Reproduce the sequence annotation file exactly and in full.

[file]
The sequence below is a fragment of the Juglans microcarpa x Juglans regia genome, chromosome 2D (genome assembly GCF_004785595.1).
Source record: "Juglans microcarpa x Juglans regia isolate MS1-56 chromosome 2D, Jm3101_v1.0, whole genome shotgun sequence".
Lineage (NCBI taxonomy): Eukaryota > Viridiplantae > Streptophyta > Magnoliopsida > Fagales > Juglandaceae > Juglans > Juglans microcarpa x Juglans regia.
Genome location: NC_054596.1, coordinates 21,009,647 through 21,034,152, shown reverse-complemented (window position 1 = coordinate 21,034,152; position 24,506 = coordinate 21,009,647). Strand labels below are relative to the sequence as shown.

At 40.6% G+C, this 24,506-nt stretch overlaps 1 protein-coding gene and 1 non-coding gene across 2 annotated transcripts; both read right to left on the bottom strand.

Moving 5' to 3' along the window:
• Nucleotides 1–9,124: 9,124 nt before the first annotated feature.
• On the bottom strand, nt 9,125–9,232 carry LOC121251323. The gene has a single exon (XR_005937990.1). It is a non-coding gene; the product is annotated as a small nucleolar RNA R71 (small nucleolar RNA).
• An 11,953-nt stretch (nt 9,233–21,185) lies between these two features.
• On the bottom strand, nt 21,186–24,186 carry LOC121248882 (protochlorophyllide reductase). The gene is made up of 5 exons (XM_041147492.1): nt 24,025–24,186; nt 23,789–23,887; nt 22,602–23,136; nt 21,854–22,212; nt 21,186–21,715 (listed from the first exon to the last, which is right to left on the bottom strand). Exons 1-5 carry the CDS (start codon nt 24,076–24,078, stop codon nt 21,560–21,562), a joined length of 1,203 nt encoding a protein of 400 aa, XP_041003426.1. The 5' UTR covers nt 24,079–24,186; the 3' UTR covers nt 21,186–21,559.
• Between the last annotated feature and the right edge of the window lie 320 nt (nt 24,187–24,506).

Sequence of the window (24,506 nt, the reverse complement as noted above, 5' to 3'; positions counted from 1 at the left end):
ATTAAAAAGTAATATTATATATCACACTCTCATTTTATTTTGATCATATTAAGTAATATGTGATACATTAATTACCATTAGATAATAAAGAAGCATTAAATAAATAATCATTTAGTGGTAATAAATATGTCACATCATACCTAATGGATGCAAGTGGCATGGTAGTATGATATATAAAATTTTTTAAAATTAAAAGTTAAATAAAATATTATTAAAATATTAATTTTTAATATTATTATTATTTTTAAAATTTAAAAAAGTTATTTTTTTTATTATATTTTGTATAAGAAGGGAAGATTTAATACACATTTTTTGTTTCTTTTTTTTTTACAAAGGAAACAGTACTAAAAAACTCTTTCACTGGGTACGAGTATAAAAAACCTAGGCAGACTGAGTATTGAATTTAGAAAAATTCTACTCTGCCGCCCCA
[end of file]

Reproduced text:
The sequence below is a fragment of the Juglans microcarpa x Juglans regia genome, chromosome 2D (genome assembly GCF_004785595.1).
Source record: "Juglans microcarpa x Juglans regia isolate MS1-56 chromosome 2D, Jm3101_v1.0, whole genome shotgun sequence".
Lineage (NCBI taxonomy): Eukaryota > Viridiplantae > Streptophyta > Magnoliopsida > Fagales > Juglandaceae > Juglans > Juglans microcarpa x Juglans regia.
Genome location: NC_054596.1, coordinates 21,009,647 through 21,034,152, shown reverse-complemented (window position 1 = coordinate 21,034,152; position 24,506 = coordinate 21,009,647). Strand labels below are relative to the sequence as shown.

At 40.6% G+C, this 24,506-nt stretch overlaps 1 protein-coding gene and 1 non-coding gene across 2 annotated transcripts; both read right to left on the bottom strand.

Moving 5' to 3' along the window:
• Nucleotides 1–9,124: 9,124 nt before the first annotated feature.
• On the bottom strand, nt 9,125–9,232 carry LOC121251323. The gene has a single exon (XR_005937990.1). It is a non-coding gene; the product is annotated as a small nucleolar RNA R71 (small nucleolar RNA).
• An 11,953-nt stretch (nt 9,233–21,185) lies between these two features.
• On the bottom strand, nt 21,186–24,186 carry LOC121248882 (protochlorophyllide reductase). The gene is made up of 5 exons (XM_041147492.1): nt 24,025–24,186; nt 23,789–23,887; nt 22,602–23,136; nt 21,854–22,212; nt 21,186–21,715 (listed from the first exon to the last, which is right to left on the bottom strand). Exons 1-5 carry the CDS (start codon nt 24,076–24,078, stop codon nt 21,560–21,562), a joined length of 1,203 nt encoding a protein of 400 aa, XP_041003426.1. The 5' UTR covers nt 24,079–24,186; the 3' UTR covers nt 21,186–21,559.
• Between the last annotated feature and the right edge of the window lie 320 nt (nt 24,187–24,506).

Sequence of the window (24,506 nt, the reverse complement as noted above, 5' to 3'; positions counted from 1 at the left end):
ATTAAAAAGTAATATTATATATCACACTCTCATTTTATTTTGATCATATTAAGTAATATGTGATACATTAATTACCATTAGATAATAAAGAAGCATTAAATAAATAATCATTTAGTGGTAATAAATATGTCACATCATACCTAATGGATGCAAGTGGCATGGTAGTATGATATATAAAATTTTTTAAAATTAAAAGTTAAATAAAATATTATTAAAATATTAATTTTTAATATTATTATTATTTTTAAAATTTAAAAAAGTTATTTTTTTTATTATATTTTGTATAAGAAGGGAAGATTTAATACACATTTTTTGTTTCTTTTTTTTTTACAAAGGAAACAGTACTAAAAAACTCTTTCACTGGGTACGAGTATAAAAAACCTAGGCAGACTGAGTATTGAATTTAGAAAAATTCTACTCTGCCGCCCCA